The Chronicle’s View: Sexual displays not new to the U

The Lesbian Gay Bisexual Transgender Resource Center should have supported the Queer Student Union by agreeing to advertise Pride Week with posters originally created by LGBT intern and QSU member Bonnie Owens.

Instead, the five posters, after a review by LGBT Resource Center Director Cathy Martinez and Vice President for Student Affairs Kari Ellingson, were rejected because they felt that the posters were too sexual and would perpetuate stereotypes of the queer community.

Although Pride Week is a joint operation between the LGBT Resource Center and QSU and it is ultimately Martinez’s decision how the event is advertised, the GSU is right to be upset by the rejection. The queer community is often marginalized at the U, and when the one week comes around to celebrate their culture, certain members’ ideas of how to promote that culture are being silenced.

In a sense, the LGBT Resource Center is viewed as an entity set up to support the QSU and queer students as a whole. By not supporting QSU’s input on Pride Week, the LGBT Resource Center is taking on an authoritative role that could cause resentment between the two entities.

True, the posters might be sexy, but like it or not, sex has become a mainstream asset to society. They say sex sells, and the QSU isn’t the only entity on campus that capitalizes on that wisdom.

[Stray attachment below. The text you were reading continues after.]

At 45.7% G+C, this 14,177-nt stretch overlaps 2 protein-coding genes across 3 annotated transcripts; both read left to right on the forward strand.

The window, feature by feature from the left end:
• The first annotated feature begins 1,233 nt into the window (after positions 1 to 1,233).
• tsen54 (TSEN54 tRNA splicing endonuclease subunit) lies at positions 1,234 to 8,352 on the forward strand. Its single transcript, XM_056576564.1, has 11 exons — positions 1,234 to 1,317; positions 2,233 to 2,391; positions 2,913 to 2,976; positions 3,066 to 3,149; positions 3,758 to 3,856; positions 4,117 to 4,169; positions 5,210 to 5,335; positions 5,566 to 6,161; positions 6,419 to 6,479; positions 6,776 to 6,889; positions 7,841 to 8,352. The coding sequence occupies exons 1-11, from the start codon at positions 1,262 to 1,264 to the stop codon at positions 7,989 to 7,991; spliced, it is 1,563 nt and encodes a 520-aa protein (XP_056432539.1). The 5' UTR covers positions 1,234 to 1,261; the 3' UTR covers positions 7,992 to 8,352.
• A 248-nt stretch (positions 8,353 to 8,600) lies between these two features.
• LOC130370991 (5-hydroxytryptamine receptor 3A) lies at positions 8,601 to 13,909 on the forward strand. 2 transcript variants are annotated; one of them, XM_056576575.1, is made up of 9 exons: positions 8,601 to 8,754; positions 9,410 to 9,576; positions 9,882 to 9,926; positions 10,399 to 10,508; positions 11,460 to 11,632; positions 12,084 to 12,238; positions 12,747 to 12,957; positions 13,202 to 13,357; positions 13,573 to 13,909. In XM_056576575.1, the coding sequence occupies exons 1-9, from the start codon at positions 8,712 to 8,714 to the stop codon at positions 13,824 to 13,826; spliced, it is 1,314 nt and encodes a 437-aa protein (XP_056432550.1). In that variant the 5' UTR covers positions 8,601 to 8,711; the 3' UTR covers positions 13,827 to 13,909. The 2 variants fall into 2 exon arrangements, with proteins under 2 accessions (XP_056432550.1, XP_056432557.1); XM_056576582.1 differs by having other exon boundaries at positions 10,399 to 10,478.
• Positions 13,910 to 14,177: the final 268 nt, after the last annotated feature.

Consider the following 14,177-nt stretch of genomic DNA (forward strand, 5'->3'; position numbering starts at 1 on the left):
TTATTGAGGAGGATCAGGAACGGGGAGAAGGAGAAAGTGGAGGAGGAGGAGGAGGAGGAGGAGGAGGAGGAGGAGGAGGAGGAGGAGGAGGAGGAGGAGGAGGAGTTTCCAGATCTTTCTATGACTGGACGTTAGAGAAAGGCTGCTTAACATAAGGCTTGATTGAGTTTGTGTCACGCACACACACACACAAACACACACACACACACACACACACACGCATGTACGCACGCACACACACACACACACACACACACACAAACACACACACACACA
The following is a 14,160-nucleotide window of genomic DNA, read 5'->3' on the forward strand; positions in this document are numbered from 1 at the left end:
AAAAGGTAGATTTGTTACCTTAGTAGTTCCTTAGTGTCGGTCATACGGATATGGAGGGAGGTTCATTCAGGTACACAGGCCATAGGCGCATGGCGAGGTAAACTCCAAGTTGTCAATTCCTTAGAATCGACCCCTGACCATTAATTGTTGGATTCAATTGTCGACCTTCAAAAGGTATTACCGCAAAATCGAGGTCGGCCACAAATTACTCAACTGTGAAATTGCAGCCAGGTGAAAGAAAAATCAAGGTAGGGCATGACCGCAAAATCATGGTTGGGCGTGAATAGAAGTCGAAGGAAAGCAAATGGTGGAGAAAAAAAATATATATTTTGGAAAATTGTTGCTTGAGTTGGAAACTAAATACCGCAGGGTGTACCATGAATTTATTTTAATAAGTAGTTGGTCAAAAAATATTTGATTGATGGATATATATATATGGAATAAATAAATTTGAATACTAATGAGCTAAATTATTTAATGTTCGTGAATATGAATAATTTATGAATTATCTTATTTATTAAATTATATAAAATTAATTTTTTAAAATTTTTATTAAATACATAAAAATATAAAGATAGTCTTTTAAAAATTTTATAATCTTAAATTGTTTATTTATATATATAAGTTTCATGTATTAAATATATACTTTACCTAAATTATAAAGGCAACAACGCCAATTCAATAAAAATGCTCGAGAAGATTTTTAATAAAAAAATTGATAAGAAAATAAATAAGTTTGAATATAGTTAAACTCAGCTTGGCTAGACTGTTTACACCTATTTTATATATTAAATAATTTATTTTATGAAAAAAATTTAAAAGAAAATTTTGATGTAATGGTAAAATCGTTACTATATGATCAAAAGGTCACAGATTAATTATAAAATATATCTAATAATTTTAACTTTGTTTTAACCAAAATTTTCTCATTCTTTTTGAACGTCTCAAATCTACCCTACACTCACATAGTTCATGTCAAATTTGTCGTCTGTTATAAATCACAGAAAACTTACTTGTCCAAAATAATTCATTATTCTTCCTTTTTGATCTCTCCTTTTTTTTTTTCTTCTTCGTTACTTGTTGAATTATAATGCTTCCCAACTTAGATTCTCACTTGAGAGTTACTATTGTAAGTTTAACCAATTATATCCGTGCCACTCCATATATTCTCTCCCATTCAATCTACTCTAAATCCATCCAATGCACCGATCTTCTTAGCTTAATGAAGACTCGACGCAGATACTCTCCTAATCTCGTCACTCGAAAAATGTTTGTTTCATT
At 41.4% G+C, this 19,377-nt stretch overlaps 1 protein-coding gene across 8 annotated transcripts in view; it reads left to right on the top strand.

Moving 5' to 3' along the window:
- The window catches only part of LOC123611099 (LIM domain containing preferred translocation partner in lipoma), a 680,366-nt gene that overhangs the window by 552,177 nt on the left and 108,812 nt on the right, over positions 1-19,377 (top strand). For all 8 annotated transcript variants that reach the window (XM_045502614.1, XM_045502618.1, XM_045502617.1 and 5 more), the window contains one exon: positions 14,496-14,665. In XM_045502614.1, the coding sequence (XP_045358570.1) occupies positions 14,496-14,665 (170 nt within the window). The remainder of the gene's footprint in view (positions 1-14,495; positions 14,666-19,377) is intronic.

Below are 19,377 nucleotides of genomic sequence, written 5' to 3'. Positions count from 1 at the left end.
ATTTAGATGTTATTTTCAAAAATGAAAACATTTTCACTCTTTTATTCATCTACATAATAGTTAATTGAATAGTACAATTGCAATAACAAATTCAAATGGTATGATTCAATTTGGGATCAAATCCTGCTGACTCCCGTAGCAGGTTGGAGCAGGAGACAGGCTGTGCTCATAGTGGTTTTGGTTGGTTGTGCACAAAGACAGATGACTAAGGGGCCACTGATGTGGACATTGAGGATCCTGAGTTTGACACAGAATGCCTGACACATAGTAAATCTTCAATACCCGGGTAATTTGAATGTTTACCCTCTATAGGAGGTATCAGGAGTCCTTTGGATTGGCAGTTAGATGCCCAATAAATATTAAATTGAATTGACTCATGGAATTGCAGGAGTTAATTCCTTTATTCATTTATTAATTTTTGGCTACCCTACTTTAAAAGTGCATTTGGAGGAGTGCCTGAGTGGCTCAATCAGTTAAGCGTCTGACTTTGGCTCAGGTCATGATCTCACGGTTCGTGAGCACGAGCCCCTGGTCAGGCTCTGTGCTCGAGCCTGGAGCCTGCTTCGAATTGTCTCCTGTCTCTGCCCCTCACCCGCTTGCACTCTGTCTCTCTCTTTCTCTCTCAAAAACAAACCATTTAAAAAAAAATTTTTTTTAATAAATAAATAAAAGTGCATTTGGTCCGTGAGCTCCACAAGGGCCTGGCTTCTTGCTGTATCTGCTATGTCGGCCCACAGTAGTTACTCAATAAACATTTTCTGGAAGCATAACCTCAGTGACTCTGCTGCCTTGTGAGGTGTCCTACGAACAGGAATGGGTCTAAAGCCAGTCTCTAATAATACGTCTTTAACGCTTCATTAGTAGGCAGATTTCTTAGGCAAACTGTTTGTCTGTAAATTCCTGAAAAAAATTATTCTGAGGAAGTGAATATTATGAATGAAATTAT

Almost each month, students flock to the dance floor of Crimson Nights in order to bump and grind each other to the latest Kanye West song. Recently, various members of campus were involved in a date auction to raise money for Rock the U. Basim Motiwala, the vice president of the Associated Students of the University of Utah, was purchased for about $55. At nearly every sporting event, crowds are privy to the color of “spankies” each cheerleader wears under her short skirt. Let’s not even start on the motivation behind the Pi Kappa Alpha fraternity’s annual “schoolgirl” party.

Ellingson and Martinez’s objection to the sexuality of the rejected posters is questionable in the face of all the things that could be deemed too sexual at the U. They indicated that, in place of the posters, pictures of couples holding hands, hugging and kissing would be a preferable image. Take a look at the posters and decide which would be more sexual — kissing or glimpses of skin?

[email protected]